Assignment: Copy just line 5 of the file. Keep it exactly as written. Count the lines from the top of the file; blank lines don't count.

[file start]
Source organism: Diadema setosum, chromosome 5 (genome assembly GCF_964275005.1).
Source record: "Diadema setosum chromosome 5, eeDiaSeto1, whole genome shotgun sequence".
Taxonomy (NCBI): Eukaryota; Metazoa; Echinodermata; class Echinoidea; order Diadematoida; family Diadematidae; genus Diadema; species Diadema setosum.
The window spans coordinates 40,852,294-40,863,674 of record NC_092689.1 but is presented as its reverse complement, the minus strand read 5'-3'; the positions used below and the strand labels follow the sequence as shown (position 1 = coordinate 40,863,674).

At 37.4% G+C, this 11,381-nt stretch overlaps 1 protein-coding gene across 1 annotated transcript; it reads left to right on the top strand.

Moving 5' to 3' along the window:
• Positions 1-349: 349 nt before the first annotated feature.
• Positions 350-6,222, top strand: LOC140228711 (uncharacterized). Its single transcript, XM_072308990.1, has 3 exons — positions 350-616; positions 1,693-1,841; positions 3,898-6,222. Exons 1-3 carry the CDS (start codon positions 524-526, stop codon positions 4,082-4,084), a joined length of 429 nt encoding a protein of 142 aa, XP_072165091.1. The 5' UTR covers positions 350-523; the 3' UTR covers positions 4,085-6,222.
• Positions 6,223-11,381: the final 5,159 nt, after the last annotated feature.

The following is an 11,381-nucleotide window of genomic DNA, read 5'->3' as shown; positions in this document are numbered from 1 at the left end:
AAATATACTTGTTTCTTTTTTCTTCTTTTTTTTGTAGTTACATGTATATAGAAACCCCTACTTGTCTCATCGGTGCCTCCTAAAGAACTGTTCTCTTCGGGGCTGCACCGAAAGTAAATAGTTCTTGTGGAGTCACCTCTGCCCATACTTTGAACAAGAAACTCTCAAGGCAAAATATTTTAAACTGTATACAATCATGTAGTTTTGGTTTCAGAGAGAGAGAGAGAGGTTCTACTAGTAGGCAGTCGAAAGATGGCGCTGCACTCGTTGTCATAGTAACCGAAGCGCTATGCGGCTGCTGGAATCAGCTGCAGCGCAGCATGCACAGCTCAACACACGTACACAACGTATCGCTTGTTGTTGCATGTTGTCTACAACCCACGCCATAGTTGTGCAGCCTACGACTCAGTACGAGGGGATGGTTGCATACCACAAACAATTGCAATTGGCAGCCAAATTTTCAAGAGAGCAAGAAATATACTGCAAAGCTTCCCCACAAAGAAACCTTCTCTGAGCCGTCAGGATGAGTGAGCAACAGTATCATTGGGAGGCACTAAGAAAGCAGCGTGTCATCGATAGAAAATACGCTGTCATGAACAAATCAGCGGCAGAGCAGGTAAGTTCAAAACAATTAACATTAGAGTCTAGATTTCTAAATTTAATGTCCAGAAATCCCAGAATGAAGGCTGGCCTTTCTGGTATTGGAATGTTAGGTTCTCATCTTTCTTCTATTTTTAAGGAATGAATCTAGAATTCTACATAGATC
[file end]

At 37.4% G+C, this 11,381-nt stretch overlaps 1 protein-coding gene across 1 annotated transcript; it reads left to right on the top strand.